"You're looking for the h- for the queen's advisor, aren't you?" Wyatt nodded. "He's outside, just down by the drop-off from the East wall. By the water, you know?"

"Show me."

He followed the guard down a flight of stairs, which were neither grand nor ornate, but well-lit and warm, and out through a side door. Here, a short path ran the length of a walled herb garden and out onto a walkway overlooking the lake. A little further ahead, he could see a lawn edged with white stones, the edge dropping away several feet to the water. It was hard to believe that this had all been hidden beneath a thick carpet of snow only a year before; the manicured areas of grass, artfully mixed with careless patches of wildflowers, looked unreal in the bright sunslight, like a stage waiting for the actors to arrive. And there, a few feet from the pale stones, was Glitch.

He was barefoot, a shoe clutched in his hand as if it was a letter he was going to deliver. Slowly, he criss-crossed the same small patch of grass over and over again, his gaze fixed on the ground.

Wyatt edged a little closer, ready to dart forward should Glitch look as if he was veering too close to the edge. "Hello," he murmured, then suppressed a sharp gasp of dismay as Glitch looked round at him blankly, pain written clearly in the huge, dark circles that bruised the skin under his eyes, darker still against his ghastly pallor. He pointed at the ground beside him.

“This was where I found it. I-I know it was.”

Found what? But it didn't take a Tin Man to see the significance of the spot. Wyatt glanced up at the palace windows, wondering exactly which one he'd crashed through a year ago. There were no signs of the damage now, of course. A window was easily fixed - it was people that were the problem. A flicker of colour and self-importance in the periphery of his vision heralded the arrival of the doctor. He gestured at the man to stay back, taking another cautious step towards Glitch.

"What have you lost? Can you remember?" Glitch frowned, then sank to one knee, brushing his hand carefully over the ground, as if he might find whatever he'd lost amidst the lush grass.

"Something. Something important. It was here and -" He shook his head, then moaned softly, digging his fingers into his hair to massage his scalp. "I have to find it. I have to." Rising, still holding his head, he looked imploringly at Wyatt. "Can you help me?"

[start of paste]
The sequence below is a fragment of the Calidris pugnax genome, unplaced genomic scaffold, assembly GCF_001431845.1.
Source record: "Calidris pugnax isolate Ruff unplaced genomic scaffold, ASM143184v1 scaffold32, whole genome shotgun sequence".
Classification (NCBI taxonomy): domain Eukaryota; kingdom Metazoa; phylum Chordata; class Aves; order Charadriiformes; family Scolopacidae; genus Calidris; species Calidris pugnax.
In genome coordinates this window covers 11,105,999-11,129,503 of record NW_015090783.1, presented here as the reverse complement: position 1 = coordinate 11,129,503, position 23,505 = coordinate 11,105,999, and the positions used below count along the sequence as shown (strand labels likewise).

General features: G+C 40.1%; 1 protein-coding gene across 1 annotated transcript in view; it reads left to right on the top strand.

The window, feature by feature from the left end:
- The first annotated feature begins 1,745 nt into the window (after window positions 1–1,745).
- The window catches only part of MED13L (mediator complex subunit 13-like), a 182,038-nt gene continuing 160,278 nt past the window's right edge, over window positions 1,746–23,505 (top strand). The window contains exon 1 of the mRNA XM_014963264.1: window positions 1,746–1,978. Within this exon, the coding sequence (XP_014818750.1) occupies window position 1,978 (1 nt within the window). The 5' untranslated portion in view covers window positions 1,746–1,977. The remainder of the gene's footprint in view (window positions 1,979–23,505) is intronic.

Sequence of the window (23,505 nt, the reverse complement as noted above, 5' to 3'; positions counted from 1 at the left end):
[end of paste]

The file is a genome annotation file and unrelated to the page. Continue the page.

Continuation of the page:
"It's okay, Ambrose." The name still felt cumbersome and unfamiliar on his lips, but somehow it was easier than calling him Glitch. The man he remembered had always been fractured, but never this broken, and it hurt Wyatt in ways he didn't completely understand. I stayed away too long. He took the last few steps to Glitch's side, smiling reassuringly. "I can help you."

Glitch regarded him with an expression of faint hope, the shoe dangling, forgotten, from his hand. "You can? I-I-I don't know how I got here. I think I'm lost." He glanced down at the grass, apparently hoping that the missing valuable would miraculously reappear. "It's so dark."

The tight knot of concern that had set up home in Wyatt's chest blossomed suddenly, spreading in a dark, chilly stain that made his stomach clench. The doctor was still hovering nearby, and Wyatt shot him a meaningful look, inclining his head towards a short flight of steps set into the gentle slope of the lawn. "Come on. Let's go and sit over there, where it's nice and quiet, and we'll have a talk with the d-" He cut himself off, mid-word. "With a friend of mine," he amended smoothly. "You can tell me about this thing you've lost, and we'll come back and take another look when it's lighter." He took Glitch's elbow, meaning to walk him to the steps, and the zipperhead looked around indecisively, the slight movement enough to elicit a faint whimper. Glitch was trembling, the vibrations running through his body so fast and fine as to be unnoticeable except to the touch, not so much a tremor as a resonance.